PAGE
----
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Dualism, Consciousness and Self-Identity
in Descartes and Sartre

by Richard Grego


Jean Paul Sartre's existentialist phenomenology was in many ways an attempt to eliminate Rene Descartes' dualism with respect to consciousness and self-identity. As illustrative of the 'post-modern' intellectual-cultural ethos that they did much to configure, Sartre's ideas represent a radical transformation of Descartes' 'modern' conception of the ego. However, a close examination of Descartes' and Sartre's ideas in comparative perspective suggests that this transformation involves more of an inversion of Cartesian dualism than the simple elimination of it.

This essay will compare perspectives on the ontological structure of consciousness in the respective writings of Descartes and Sartre. Specifically, it will examine their views on the relationship between self-awareness and conscious life. It will focus on the critical discussion of this relationship in Descartes' Discourse on Method, Meditations, and Principles of Philosophy and in Sartre's Transcendence of the Ego and Being and Nothingness. Since each considered the issue of self-identity and consciousness to be foundational to his own thought, examining their contrasting views on this issue may reveal much about how basic assumptions regarding the 'ego' or 'self' have changed since the inauguration of modernity four centuries ago. Moreover, their contrasting ideas may also say much about the differing intellectual/ cultural contexts from which these ideas have emerged.

Descartes' concept of a self-aware ego, and Sartre's notion of an ego-less self-awareness, reflect contrasting intellectual/ cultural paradigms in the history of western civilization. Descartes' self-concept reflects modernity's idea of self-identity and — insofar as Sartre's self-concept reflects the nature of the post-modern self — exploring the similarities and contrasts between Descartes and Sartre illustrates how self-identity in the postmodern milieu can be understood paradoxically as both the culmination of modernism and as a reaction against it. For, though Sartre's concept of the ego differed from that of Descartes in many respects, Sartre (like Husserl and other phenomenologist) still took Descartes' Cogito as a philosophical point of departure. Sartre's thinking on this issue was thus heavily influenced by Descartes and can be interpreted on different levels as (however unsuccessfully) both confirmation of and rejection of the Cartesian legacy.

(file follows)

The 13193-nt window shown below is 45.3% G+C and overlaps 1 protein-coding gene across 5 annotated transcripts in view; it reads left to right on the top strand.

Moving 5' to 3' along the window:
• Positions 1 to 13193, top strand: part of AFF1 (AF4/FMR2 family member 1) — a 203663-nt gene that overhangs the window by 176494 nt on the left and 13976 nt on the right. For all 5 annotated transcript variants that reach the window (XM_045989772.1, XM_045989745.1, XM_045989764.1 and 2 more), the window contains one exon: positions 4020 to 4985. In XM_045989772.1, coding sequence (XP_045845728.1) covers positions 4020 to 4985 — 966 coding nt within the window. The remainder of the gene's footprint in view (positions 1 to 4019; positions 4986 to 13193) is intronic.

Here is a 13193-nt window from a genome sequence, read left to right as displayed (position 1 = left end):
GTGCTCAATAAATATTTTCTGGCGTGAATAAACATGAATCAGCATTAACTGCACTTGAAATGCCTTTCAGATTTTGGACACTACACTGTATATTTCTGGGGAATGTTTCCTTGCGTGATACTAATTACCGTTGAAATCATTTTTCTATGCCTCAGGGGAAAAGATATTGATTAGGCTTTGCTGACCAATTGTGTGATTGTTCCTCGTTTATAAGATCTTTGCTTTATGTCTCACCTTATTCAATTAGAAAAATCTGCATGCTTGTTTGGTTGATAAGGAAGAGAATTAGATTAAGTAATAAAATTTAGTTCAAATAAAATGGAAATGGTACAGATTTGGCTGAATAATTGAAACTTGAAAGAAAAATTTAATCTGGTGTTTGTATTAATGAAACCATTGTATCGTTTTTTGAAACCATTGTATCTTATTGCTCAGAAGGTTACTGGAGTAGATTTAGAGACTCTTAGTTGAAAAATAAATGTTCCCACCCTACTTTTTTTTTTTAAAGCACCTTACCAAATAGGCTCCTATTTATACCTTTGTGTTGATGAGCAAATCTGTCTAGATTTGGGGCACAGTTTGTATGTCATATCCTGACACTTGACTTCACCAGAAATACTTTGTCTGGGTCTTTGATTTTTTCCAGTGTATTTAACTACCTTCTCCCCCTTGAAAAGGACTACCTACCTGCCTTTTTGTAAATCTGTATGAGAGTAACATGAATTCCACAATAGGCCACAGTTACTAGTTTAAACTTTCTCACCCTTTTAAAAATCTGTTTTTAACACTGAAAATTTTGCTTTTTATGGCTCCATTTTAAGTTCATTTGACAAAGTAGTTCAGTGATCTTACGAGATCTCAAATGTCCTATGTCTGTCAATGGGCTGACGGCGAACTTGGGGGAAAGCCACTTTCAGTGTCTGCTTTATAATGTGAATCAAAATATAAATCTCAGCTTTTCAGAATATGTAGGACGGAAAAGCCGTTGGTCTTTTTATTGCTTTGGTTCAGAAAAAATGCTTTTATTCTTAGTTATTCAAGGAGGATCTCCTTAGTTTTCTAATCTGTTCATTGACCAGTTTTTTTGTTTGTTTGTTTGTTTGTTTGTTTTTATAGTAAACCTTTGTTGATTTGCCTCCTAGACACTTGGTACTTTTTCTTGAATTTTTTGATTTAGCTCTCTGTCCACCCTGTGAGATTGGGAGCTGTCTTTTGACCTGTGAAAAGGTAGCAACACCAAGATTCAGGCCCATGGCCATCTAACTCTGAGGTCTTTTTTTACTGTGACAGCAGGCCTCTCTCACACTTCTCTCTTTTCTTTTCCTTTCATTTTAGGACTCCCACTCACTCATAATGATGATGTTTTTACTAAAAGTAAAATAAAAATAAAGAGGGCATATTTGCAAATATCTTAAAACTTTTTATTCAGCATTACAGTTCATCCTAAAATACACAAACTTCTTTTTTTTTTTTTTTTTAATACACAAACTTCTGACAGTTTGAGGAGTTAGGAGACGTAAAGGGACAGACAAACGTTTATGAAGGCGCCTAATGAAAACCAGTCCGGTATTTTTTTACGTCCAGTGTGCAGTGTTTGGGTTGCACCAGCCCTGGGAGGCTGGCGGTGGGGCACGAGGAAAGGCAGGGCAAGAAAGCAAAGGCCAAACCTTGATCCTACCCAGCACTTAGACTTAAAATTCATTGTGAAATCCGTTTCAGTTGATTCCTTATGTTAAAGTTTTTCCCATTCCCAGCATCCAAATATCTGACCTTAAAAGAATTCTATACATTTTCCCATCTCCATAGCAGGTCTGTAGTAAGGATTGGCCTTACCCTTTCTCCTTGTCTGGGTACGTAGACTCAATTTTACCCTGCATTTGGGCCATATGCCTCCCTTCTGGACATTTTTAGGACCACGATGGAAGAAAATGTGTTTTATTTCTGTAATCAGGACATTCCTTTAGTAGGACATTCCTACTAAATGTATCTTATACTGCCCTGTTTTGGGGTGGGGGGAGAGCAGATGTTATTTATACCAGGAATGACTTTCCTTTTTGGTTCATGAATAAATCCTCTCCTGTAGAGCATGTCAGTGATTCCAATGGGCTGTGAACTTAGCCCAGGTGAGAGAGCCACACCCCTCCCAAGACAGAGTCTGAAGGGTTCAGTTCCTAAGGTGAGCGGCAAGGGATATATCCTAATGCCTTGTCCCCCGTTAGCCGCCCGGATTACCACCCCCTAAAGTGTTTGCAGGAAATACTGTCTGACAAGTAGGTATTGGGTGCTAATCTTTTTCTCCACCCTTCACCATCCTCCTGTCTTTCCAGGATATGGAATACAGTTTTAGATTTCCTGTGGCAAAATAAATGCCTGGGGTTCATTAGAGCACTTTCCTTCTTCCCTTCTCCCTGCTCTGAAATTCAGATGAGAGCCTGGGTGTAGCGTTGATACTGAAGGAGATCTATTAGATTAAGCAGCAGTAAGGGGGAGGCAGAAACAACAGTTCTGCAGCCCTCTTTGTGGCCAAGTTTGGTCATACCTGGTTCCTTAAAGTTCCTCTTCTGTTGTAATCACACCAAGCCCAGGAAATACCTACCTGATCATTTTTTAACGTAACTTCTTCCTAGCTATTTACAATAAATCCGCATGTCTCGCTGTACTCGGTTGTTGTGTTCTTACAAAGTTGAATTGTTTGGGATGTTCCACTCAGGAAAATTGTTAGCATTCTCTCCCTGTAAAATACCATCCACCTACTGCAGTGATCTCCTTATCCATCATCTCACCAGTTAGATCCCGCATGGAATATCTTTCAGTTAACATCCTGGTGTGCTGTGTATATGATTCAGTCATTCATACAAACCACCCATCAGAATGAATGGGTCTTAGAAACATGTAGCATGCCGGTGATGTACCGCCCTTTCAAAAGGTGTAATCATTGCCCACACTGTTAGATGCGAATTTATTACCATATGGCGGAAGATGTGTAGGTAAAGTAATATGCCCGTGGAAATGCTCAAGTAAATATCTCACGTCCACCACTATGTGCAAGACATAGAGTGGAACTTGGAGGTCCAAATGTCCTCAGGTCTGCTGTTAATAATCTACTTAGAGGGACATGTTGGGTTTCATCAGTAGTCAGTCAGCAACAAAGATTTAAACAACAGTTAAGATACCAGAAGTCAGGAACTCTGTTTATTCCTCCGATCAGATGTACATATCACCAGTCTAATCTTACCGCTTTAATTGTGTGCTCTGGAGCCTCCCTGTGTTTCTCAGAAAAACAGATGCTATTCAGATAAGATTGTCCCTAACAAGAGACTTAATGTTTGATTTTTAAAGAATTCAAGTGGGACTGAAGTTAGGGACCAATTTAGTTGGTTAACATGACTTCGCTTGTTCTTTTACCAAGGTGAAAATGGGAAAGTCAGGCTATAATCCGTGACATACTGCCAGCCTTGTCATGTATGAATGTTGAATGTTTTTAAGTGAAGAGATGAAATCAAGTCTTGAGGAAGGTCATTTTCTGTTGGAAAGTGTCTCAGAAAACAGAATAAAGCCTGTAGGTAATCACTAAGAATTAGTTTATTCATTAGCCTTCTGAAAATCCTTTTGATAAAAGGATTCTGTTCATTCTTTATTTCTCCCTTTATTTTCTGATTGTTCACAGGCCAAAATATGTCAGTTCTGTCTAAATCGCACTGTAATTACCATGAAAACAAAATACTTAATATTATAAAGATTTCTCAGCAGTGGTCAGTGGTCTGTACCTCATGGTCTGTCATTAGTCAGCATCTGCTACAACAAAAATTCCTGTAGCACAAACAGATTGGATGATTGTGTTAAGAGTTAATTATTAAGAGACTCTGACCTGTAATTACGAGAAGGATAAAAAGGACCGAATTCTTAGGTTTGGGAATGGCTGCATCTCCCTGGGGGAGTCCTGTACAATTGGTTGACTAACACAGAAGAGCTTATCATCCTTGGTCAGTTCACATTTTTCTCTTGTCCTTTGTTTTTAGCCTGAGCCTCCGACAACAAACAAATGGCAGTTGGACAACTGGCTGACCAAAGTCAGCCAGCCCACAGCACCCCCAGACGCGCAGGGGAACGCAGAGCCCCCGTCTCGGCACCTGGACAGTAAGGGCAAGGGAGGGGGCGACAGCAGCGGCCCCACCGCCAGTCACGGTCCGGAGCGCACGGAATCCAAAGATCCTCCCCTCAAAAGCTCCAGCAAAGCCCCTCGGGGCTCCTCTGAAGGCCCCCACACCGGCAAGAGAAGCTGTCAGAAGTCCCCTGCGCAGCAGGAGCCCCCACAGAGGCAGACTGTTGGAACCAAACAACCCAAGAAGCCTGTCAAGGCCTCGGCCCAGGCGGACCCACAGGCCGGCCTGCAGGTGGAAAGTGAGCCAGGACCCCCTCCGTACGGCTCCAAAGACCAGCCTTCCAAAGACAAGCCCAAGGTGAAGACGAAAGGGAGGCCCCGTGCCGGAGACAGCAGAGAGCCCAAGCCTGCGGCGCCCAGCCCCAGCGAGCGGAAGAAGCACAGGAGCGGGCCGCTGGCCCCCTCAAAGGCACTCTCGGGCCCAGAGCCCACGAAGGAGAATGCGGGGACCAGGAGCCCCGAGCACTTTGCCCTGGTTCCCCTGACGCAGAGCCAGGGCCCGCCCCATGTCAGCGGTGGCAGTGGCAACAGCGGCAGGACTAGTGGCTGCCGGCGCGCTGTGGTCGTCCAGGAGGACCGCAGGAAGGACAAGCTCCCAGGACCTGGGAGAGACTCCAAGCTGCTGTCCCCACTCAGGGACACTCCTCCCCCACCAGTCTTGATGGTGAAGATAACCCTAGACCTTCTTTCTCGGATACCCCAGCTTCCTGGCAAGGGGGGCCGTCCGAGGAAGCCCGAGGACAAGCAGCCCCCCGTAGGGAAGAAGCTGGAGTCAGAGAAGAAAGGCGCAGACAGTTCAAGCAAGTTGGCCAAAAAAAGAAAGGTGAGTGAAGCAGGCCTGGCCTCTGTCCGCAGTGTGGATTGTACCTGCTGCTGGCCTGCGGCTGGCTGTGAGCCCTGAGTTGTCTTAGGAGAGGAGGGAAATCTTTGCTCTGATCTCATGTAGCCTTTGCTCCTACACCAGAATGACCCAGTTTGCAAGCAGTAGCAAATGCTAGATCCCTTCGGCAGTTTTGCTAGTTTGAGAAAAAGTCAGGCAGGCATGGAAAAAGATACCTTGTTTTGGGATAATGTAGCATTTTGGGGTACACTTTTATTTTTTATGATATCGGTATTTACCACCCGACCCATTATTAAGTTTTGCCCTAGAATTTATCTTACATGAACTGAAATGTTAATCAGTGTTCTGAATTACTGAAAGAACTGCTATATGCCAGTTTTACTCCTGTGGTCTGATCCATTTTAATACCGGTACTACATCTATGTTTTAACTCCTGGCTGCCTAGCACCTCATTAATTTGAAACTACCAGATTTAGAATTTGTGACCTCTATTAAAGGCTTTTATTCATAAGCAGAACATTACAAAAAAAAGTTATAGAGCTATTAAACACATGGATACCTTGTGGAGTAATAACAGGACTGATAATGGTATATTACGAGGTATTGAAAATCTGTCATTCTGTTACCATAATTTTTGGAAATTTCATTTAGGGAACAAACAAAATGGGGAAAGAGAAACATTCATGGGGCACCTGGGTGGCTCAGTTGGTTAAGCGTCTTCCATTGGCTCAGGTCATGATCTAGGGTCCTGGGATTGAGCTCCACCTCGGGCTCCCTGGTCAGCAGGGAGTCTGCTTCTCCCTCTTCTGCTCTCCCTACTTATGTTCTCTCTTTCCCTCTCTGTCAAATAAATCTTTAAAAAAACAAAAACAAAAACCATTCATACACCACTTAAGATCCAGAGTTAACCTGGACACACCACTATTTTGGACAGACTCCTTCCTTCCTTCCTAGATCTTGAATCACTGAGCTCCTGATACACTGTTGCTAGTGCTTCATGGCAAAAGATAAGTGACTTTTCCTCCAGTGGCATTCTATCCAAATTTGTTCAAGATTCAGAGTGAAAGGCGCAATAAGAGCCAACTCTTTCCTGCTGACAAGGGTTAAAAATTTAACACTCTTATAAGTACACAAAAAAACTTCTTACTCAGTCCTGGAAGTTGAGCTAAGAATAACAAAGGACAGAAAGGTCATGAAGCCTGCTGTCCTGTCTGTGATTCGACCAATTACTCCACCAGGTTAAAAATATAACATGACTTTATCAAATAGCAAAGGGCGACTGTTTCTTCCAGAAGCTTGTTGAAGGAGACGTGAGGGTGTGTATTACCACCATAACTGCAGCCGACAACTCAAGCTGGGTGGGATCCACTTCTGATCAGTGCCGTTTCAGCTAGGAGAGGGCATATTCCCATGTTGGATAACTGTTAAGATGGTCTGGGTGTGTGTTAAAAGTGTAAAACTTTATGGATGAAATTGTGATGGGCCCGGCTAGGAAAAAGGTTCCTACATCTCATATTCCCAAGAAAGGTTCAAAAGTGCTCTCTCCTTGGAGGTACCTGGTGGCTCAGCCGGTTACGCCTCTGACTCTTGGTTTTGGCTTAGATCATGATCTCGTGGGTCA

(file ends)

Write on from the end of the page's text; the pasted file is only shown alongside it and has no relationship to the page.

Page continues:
Basic similarities are evident, for example, in both thinker's philosophies of 'mind'. Both view mental activity as essentially non-material. While Descartes grounds his non-material mind in the spiritual 'substance' of God, and Sartre grounds his non-material consciousness in the radical 'freedom' of 'nothingness', both still view conscious experience as fundamentally different from the physical or extended reality that it 'inhabits'. Consequently, both also view mind or conscious experience as one aspect of a dualistic reality. Though Sartre's phenomenology was an attempt to overcome Cartesian dualism and there are profound differences between them regarding the nature of dualism, both envision reality as constituted by a thinking, free, self-aware subject in ontological opposition to a material, static, and unconscious object. Descartes and Sartre both also agree that subjective consciousness is a uniquely human activity. Although Descartes includes God as conscious (actually as the source of consciousness), both concur that the objective or factual reality 'outside' of human subjectivity does not and cannot 'think' in a conscious sense. Most importantly perhaps, both view the capacity for self-awareness as essential to conscious experience. The larger ramifications of this are ultimately different for each, but both agree that this capacity grounds and delimits the scope of human understanding.

Thus Descartes uses his own capacity for self-awareness to arrive at the Cogito:

'But immediately I noticed that while I was endeavoring in this way to think everything false, it was necessary that I, who was thinking, was something. And observing that this truth, 'I am thinking, therefore I exist' was so firm and so sure that... I decided to accept it without scruple as the first principle of the philosophy I was seeking' (DM, 36).

Essential to this experience of consciousness is the 'I' that does the 'thinking' — A 'self' that remains a persistent and substantial locus of conscious awareness. This self is the 'substance' constituting thought. 'From this I knew that I was a substance whose whole nature is to think' (DM, 36).

Yet the Cartesian 'I' also seems to exist in a sense that somehow transcends its own thoughts: 'I' consist of my thoughts, but also collect, possess, and witness them. Although thinking constitutes my 'nature', 'I' seem to also exist in some critically detached way that simultaneously transcends the very thoughts that I am observing. I exist independently from my thoughts as an ego that contains them.